Hidden in the wreckage of the Europe Union's September passenger car sales are signs that the market finally is stabilizing, although a recovery still looks difficult.
For the month, the EU's industry car sales totaled 1.2 million units, down 9.6 percent from a year earlier, according to ACEA, the European automakers association. But that's actually better than the year-to-year comparisons for July and August, when sales declined 18.6 percent and 12.9 percent respectively.
Moreover, industry sales were only slightly less than Europe's 1.3 million units sold in September 2008, when the banking crisis was just unfolding.
Since France, Italy and the UK still had scrappage incentives in place late last year, auto sales will look comparatively weak for the rest of 2010.
But sales will stabilize in 2011, predicts Colin Couchman, a London-based analyst for IHS Automotive. “For the last three months [of 2010], we'll still be in heavy negative territory,” Couchman said. “Hopefully things will improve from there.”
In 2011, the EU's car sales should total 13.11 million units, IHS predicts, almost exactly even with this year's expected sales of 13.09 million units.
Of western Europe's four largest markets, IHS expects Germany to bounce back first, in part because it eliminated its incentive in September 2009 and has weathered the worst of its post-scrappage downturn.
For the first nine months of 2010, Germany's sales plunged 28 percent to 2.2 million units. But Germany's 18 percent decline in September suggests that Europe's largest market no longer is in free fall.
IHS predicts Germany's sales will rebound next year to 3.1 million units, up from an expected 2.9 million units this year. Sales in France are still up 1 percent to 1.7 million units in the first nine months, but demand is starting to soften now that the government has reduced its scrapping incentive to 500 euros (about $690). In 2011, sales in France will hover just under 2 million units, slightly less than the 2.1 million units forecast for this year, Couchman said.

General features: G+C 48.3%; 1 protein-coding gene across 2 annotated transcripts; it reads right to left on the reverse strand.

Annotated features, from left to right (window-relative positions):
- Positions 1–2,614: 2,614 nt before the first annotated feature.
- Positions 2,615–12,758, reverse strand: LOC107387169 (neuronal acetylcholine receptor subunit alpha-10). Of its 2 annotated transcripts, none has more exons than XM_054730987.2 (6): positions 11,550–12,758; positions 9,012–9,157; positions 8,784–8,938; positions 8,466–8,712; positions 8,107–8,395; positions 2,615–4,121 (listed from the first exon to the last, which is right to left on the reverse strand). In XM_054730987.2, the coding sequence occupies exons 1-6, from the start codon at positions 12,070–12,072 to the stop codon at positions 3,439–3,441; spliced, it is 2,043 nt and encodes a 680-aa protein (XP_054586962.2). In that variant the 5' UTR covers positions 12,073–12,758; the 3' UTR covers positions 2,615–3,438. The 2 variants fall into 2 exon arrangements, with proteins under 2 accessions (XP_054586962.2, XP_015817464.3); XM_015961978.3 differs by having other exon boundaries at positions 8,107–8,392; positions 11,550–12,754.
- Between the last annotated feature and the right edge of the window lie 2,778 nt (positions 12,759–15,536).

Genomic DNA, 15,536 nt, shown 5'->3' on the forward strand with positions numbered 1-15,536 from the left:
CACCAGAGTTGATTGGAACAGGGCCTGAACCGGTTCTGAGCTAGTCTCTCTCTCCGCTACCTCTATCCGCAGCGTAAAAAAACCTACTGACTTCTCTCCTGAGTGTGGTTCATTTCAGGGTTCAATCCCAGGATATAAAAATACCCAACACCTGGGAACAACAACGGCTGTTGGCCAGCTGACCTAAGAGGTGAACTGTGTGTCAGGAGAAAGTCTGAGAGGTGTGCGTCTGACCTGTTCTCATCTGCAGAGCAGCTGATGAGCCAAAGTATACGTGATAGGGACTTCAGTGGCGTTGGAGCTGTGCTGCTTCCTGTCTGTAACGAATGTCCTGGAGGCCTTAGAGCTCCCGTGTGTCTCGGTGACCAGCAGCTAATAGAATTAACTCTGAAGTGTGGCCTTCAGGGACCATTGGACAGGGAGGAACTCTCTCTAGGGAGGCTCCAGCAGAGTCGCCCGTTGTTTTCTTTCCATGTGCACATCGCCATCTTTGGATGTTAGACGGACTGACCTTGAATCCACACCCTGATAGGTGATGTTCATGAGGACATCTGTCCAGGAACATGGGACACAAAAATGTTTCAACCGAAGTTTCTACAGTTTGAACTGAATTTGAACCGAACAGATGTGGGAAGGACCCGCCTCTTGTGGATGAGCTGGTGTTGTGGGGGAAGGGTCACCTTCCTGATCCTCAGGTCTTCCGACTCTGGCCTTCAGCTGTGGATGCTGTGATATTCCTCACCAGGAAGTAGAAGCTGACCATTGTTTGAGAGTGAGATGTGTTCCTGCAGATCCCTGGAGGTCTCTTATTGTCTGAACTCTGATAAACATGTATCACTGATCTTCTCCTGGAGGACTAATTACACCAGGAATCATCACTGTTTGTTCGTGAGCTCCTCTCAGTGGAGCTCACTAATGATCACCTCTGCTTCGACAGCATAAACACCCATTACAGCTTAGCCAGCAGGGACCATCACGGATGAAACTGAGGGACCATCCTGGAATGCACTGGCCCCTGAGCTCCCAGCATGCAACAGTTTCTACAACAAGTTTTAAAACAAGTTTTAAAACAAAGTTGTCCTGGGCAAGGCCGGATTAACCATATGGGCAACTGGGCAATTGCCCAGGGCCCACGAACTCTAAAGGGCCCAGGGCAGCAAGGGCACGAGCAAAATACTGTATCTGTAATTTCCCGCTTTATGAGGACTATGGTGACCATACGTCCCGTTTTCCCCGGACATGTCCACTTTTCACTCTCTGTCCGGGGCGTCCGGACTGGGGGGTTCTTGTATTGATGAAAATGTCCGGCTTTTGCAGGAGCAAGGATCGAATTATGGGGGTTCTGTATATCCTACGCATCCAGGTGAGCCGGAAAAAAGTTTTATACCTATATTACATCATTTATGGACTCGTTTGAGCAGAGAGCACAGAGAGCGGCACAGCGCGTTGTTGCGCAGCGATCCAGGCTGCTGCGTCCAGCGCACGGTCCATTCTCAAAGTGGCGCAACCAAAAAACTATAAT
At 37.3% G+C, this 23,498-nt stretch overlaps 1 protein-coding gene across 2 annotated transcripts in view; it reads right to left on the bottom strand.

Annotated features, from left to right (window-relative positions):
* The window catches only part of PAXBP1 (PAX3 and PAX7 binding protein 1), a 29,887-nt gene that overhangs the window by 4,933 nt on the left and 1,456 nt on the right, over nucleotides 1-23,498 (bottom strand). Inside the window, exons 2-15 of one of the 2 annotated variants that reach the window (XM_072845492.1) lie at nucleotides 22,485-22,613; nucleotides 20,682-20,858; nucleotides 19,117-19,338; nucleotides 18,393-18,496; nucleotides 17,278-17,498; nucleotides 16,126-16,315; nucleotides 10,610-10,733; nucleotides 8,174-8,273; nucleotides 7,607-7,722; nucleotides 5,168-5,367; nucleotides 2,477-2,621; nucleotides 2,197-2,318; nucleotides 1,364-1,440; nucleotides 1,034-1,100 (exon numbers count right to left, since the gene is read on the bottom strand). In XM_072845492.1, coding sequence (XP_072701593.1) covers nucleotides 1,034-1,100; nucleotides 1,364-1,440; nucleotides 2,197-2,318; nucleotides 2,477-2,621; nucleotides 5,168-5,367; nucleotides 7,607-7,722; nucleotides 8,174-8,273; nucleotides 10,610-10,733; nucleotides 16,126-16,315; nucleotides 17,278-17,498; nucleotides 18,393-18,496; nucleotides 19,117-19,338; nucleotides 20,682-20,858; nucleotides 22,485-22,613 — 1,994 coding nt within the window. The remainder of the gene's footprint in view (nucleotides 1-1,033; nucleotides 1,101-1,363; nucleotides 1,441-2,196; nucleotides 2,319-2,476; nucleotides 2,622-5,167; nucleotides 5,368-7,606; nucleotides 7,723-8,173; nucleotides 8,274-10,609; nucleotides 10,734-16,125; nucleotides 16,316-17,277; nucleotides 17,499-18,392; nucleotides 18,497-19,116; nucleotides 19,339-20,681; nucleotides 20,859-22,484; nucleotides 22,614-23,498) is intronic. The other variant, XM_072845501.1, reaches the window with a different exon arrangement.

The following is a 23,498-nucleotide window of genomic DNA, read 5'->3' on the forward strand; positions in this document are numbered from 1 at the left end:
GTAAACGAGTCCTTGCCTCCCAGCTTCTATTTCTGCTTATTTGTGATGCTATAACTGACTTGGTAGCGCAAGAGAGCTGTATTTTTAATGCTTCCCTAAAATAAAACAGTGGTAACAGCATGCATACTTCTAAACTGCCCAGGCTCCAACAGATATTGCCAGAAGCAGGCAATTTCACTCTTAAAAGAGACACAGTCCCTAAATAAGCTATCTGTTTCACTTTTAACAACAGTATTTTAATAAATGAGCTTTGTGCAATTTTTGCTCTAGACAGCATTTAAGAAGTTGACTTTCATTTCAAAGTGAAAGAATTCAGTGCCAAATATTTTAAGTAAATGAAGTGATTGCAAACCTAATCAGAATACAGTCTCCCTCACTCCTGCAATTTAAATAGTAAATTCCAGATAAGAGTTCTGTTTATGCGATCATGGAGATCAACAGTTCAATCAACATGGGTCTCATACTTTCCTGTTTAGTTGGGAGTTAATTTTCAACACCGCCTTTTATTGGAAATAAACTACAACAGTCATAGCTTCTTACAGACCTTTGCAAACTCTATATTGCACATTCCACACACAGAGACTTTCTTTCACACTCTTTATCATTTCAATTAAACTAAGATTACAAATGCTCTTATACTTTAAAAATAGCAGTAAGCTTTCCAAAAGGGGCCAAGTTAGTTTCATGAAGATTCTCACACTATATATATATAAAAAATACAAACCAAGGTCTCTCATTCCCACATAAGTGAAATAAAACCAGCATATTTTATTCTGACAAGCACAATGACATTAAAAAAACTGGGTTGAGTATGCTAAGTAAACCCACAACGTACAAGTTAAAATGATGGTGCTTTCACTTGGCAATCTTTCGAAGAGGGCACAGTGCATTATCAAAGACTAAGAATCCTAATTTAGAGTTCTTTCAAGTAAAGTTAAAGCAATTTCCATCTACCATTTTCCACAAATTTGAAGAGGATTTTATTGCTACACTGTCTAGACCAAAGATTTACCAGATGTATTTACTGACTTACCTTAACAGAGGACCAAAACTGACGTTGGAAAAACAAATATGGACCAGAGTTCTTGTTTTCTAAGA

The slowest recoveries will be in the UK and Italy, which ended their incentives in March 2010 and December 2009, respectively.
Those two markets will not regain pre-crisis sales levels for the next five years, Couchman predicts.
European markets that never offered scrapping incentives – such as the Scandinavian region – are bouncing back much more quickly. “They had a big fall, but they didn't have any incentives so they're coming along quite nicely,” Couchman said.
Indeed, passenger-car sales in the first nine months soared 36 percent in both Sweden and Denmark, according to ACEA.
Volume brands struggle
As western Europe recovers from its post-scrappage hangover, mass-market automakers such as Fiat S.p.A., Ford Motor Co. and Adam Opel GmbH are suffering withdrawal symptoms.
Fiat's European sales plunged 15 percent in the first nine months, while Ford and Opel/Vauxhall are down 10 percent and 8 percent respectively.